Been focusing on Chicago and this year’s BIO extravaganza all week? Here’s a sampling of news you might have missed.
In a surprisingly twist, FDA refused to approve InterMune’s lung treatment pirfenidone, despite a positive recommendation from its advisory committee. The agency wants another lengthy trial to better demonstrate pirfenidone is effective at treating idiopathic pulmonary fibrosis, a debilitating and ultimately fatal lung disease for which there are no approved treatments in the U.S. or Europe. InterMune’s stock fell over 75% on the news. Check out this piece in Forbes’ health care blog on whether FDA is these days less likely to listen to its advisory panels.
Birth Control Pill Exalted
The mainstream media celebrated as “The Pill” turned 50. Technically, they’re celebrating the 50th anniversary of its approval by FDA. C&EN covered the chemistry story of the pill in “The Top Pharmaceuticals That Changed The World” special issue, back in 2005. Don’t miss the classy 1950s era photo of Carl Djerassi.
Resveratrol Trial Halted
A GlaxoSmithKline clinical trial studying a reformulated version of resveratrol was suspended on April 22 due to safety concerns, but company officials say the complications may or may not be related to the drug. The big question remains-what does this all mean for the effort to make drugs out of resveratrol, the trace component of red wine that’s been touted as a cancer fighter and a fountain of youth in a bottle?
Resveratrol research has been in the spotlight a lot lately, not just for good reasons. GSK got the reformulated resveratrol (also called SRT-501) when it acquired biotech company Sirtris in 2008, to the tune of $720 million. Sirtris based its business around evidence that resveratrol turned on enzymes called sirtuins. The belief was that this activity could underlie some of resveratrol’s beneficial effects. Sirtris developed other drug candidates based on this idea that the company says look nothing like resveratrol, and some of those entitites are in clinical trials as well.
And now, with news that some patients in the resveratrol clinical trial developed cast nephropathy, a condition that can lead to kidney failure, the Wall Street Journal Health Blog is wondering aloud whether resveratrol’s 15 minutes of pharmaceutical fame are coming to an end.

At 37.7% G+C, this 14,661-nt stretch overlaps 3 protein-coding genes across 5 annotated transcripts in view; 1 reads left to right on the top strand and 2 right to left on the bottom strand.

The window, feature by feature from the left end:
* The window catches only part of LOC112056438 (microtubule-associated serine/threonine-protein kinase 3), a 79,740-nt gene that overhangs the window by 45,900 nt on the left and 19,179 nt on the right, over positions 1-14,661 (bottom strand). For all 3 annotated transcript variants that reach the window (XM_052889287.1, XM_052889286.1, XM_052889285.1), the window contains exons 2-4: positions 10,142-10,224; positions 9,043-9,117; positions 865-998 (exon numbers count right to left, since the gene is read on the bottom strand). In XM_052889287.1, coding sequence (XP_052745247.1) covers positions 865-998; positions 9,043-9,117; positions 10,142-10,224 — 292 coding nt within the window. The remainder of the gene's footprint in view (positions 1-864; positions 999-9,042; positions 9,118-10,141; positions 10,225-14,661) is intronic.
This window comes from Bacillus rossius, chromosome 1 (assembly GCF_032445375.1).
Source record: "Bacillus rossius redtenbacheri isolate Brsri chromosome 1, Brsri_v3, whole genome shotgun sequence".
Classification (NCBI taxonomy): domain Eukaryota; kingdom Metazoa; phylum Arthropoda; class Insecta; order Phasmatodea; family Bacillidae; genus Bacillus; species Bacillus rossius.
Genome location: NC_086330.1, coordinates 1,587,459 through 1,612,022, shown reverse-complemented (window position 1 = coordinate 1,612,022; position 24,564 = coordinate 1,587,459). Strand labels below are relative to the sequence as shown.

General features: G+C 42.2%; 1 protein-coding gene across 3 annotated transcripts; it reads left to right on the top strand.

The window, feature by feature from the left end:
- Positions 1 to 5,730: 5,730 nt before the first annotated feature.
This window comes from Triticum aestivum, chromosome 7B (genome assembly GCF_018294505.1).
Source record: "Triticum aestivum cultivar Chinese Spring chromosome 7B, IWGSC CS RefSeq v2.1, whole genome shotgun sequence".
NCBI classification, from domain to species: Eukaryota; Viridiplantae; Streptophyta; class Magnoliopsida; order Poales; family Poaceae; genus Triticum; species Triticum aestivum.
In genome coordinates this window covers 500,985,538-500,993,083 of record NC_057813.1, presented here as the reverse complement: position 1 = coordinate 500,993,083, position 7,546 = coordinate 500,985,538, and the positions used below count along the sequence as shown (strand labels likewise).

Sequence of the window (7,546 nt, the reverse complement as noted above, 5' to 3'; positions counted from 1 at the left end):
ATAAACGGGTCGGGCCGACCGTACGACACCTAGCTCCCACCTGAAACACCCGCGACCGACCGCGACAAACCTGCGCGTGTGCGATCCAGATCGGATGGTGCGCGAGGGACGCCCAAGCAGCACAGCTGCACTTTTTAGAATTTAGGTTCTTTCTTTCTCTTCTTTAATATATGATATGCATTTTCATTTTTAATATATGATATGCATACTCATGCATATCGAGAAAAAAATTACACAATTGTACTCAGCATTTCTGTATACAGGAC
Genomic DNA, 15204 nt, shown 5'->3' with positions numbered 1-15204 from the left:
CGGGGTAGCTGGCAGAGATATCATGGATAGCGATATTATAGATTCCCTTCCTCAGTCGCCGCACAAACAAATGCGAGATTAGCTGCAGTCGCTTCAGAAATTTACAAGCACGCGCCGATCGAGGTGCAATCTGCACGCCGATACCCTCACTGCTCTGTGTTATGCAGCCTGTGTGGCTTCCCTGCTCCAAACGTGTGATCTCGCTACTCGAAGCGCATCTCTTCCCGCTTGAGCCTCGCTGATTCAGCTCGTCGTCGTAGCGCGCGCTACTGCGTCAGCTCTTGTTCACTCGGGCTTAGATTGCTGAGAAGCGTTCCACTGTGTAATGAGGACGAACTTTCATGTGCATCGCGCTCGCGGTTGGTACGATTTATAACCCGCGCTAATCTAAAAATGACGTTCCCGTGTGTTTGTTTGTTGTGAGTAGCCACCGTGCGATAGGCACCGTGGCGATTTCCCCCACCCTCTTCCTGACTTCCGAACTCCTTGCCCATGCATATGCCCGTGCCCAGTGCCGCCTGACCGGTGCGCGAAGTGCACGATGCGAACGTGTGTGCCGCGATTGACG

GlaxoSmithKline officials say they are studying the data further, and that they stopped the trial “out of an abundance of caution”, according to the Wall Street Journal. The trial was conducted in patients with multiple myeloma, and apparently, cast nephropathy is common in myeloma patients. Commenters at “In the Pipeline” (which, by the way, got a shout-out from WSJ for breaking the story) have discussed this at length.
So how do you untangle whether the condition was caused by resveratrol, by bortezomib, or by something else? This study assessed the reformulated resveratrol either alone or in combination with the already-approved multiple myeloma drug bortezomib. It would be easier to untangle the data if there were a bortezomib-only group, but there isn’t. It isn’t even random who got what course of therapy. Here’s the relevant part of the trial description:
After the first two cycles of SRT501 treatment and review of the efficacy and response analysis, any subject who exhibits stable disease or better with SRT501 monotherapy may continue on SRT501 monotherapy (5.0 g/day) for an additional two cycles. If, after the first two cycles of SRT501 monotherapy, a subject exhibits PD, then that subject will receive bortezomib (1.3 mg/ m2 on Day 1, Day 4, Day 8, and Day 11 in a 21 day cycle) in conjunction with SRT501 (5.0 g/day).
This is a really tiny study, and other trials of the reformulated resveratrol have been completed. Still, given the trial’s design, I don’t see how it’s possible to figure out what really happened here- though feel free to correct me in the comments if you think I’m wrong.
A Bloomberg story highlighted a recent study by researchers at Los Alamos Laboratory that highlighted the risk of the Hepatitis C virus developing resistance to Vertex Pharmaceutical’s telaprevir. The study showed that up to 20% of viral particles in most common strain of Hepatitis C developed resistance to telaprevir in just two days. The resistance story isn’t new to anyone following drug development in HCV, and the tone of the article–that somehow telaprevir was expected to one day be used on its own–felt misleading. There was a time when scientists thought it might be possible for telaprevir alone to quell HCV—that time has long since passed.
In fact, the emergence of resistance in Vertex’s own two-week studies of the use of telaprevir as a monotherapy led FDA to put strict guidelines on trials for all direct-acting antivirals. Today, companies can only study an HCV antiviral as a monotherapy in humans for three days.
Vertex will soon unveil Phase III studies of telaprevir in combination with the current standard of care, pegylated interferon and ribavirin, and will first seek FDA approval as an add-on to that regimen. As C&EN’s cover story this week outlines, everyone in the HCV world acknowledges that if the only hope of getting rid of the current standard of care is to develop a cocktail of several antivirals with different targets, and therefore different resistance profiles.
Indeed, Vertex is about to start a trial testing telaprevir, a protease inhibitor, in combination with VX-222, a polymerase inhibitor. Likewise, Bristol-Myers Squibb, Roche, and Gilead Sciences are all exploring combinations of small molecules to shut down the infection. Whether two drugs will be enough to overcome resistance remains to be seen.
Leave a Reply